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This blog is all about the residents of Hassocks and Hurstpierpoint trying to Protect Ham Fields. Ham Fields is the ancient name of the green space which remains between Hassocks and Hurstpierpoint, the so called Strategic Gap, also referred to as land to the west of London Road, Hassocks.

Please feel free to e-mail us protecthamfields@gmail.com or use the Contact us form.

Friday, 15 November 2013

Object to the Planning Application

You must object before 13 December 2013 otherwise your objection will not be considered.

You can send your objection by e-mail to:


make sure you include the application reference number 13/03818/OUT.

You can find the application by following this link:

Mid Sussex Planning Register

The application reference number is 13/03818/OUT, but the link should take you straight there.  If you go to the comments tab you can leave your comments there.

You can also send your comments by letter to

Mid Sussex District Council
Oaklands Road
Haywards Heath
RH16 1SS

again you must quote the application reference number 13/03818/OUT.

It is absolutely essential that we achieve as many unique objections as possible, we may repeat what each other say but we must say it in our own words.  Everybody can object, you, your partner, your parents, your children, your Linkedin contacts, your Faceboook Friends - please make sure everybody you know objects.

The Council make some recommendations as to the sort of thing you should consider in your objection:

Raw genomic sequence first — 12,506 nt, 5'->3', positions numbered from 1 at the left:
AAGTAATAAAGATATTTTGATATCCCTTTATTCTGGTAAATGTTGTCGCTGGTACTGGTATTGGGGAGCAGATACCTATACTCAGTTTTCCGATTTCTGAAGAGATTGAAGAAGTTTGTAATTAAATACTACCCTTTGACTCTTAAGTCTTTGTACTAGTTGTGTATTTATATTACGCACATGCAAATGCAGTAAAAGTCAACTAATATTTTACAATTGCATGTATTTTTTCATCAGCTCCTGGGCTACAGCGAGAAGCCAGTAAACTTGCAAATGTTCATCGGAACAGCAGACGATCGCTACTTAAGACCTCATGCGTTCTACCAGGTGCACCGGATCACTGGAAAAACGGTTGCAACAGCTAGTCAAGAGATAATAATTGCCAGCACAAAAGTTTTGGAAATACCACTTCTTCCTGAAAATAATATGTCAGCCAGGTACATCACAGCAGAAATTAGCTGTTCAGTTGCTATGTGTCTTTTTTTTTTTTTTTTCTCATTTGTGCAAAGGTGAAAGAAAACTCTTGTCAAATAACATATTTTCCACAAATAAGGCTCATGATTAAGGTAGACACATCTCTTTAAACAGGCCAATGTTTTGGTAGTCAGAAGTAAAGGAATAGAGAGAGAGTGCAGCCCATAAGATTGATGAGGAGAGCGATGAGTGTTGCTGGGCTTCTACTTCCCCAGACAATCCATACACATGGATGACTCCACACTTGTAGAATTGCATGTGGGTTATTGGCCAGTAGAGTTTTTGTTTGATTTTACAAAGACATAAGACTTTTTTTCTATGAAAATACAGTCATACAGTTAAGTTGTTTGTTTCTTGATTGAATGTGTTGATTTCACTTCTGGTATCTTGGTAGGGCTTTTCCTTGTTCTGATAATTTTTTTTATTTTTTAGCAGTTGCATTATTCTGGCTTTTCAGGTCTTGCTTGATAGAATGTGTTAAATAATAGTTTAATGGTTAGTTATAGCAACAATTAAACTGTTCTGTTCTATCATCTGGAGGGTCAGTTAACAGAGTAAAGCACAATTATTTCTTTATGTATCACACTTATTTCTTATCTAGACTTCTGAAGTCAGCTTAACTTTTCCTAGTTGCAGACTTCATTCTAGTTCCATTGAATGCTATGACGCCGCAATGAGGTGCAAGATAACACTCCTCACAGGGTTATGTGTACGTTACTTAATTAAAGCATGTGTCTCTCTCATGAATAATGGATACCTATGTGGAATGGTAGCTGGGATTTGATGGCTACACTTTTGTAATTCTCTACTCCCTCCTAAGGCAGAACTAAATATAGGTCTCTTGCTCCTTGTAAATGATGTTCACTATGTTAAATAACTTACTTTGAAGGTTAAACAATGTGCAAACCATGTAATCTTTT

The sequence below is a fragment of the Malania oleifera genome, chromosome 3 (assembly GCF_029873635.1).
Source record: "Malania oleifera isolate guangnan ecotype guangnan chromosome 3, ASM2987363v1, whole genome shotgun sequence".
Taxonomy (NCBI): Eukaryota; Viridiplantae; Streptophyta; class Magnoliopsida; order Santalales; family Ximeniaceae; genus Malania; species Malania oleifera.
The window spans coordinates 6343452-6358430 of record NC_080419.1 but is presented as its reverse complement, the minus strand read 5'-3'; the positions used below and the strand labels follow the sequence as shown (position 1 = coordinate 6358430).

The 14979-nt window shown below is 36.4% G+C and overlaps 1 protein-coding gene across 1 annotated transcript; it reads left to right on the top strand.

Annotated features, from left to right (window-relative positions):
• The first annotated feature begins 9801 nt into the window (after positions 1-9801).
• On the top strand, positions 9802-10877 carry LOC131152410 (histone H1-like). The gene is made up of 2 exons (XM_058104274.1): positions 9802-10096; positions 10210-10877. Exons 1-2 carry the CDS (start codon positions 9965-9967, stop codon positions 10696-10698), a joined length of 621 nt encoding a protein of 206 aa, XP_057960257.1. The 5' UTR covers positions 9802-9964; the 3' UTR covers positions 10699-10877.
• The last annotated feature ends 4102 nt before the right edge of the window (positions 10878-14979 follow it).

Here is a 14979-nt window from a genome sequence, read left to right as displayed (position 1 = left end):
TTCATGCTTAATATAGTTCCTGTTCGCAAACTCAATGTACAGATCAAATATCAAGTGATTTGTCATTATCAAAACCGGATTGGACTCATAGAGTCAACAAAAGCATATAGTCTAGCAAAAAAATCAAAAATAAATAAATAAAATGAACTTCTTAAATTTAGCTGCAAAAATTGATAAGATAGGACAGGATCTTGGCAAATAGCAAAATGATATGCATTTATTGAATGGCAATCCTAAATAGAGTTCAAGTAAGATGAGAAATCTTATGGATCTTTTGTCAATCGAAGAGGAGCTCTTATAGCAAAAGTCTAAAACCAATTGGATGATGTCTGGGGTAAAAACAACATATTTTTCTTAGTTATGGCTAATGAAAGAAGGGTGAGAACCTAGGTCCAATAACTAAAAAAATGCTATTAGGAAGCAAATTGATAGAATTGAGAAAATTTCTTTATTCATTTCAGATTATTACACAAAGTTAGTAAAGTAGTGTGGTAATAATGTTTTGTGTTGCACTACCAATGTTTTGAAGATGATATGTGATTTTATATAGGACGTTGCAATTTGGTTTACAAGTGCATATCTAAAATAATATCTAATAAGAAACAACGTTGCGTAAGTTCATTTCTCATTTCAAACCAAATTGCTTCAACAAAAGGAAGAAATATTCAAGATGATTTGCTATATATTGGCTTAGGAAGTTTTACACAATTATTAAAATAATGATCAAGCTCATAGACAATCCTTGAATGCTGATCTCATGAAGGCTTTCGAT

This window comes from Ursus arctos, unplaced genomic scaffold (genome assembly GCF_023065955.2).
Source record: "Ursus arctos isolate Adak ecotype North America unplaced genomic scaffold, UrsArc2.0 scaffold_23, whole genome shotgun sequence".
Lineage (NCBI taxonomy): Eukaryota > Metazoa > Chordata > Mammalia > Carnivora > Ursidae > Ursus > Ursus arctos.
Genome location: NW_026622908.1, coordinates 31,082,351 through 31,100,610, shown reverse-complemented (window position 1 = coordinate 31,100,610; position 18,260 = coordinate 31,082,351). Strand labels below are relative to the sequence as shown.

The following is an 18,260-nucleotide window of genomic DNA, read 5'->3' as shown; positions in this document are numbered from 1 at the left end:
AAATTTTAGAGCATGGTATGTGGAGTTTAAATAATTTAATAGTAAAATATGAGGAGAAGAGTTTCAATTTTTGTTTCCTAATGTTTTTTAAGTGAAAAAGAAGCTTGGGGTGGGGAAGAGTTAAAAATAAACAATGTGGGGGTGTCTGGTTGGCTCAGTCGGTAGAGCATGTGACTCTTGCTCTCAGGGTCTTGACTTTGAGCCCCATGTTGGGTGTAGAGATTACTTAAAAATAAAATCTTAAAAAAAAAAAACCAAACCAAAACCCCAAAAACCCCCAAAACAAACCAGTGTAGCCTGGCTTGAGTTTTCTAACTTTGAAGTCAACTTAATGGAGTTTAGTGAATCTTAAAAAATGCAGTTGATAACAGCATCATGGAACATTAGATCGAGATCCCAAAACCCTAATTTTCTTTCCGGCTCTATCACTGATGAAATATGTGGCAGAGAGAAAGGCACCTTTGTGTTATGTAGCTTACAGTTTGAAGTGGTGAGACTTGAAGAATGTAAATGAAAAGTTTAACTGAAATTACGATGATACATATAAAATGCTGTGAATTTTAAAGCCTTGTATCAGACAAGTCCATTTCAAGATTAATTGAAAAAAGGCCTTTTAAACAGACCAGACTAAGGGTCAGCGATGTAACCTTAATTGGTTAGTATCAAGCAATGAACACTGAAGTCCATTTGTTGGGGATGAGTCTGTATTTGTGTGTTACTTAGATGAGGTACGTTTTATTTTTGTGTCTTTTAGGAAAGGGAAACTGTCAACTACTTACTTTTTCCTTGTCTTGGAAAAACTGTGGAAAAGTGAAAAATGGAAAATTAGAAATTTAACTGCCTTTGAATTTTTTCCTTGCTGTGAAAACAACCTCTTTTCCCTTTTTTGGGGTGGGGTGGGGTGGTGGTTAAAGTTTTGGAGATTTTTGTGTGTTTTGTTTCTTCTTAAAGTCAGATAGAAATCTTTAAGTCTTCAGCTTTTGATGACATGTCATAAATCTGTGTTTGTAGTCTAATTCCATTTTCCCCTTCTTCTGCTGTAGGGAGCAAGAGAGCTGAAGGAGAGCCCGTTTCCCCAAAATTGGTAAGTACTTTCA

-The effect of the proposed development on the appearance of the area;
-The quality of the design;
-Significant overbearing impact and loss of outlook;
-The economic benefits of the proposal;
-Highway safety issues;
-Loss of important trees;
-Intrusion into the countryside;
-Significantly increased noise and disturbance;

They also caution that these should not include:

-Loss of view;
-Loss of property value;
-Loss of trade to a competitor;
-Boundary and other disputes with a neighbour;
-Moral, religious issues.

You may want to consider or use the following points in your objection:


The design is particularly light on detail and specifically absent of a clear explanation on site access and the impact that this will have on the congestion experienced in London Road.  In the mornings and evenings delays of over 20 minutes are not uncommon.  Stonepound Crossroads is already recognised as one of the most polluted junctions in Sussex.  The only conceivable point of access is dangerously close to Stonepound Crossroads and is directly next to the intersection with Stanford Avenue and the entrance/exit to the petrol station.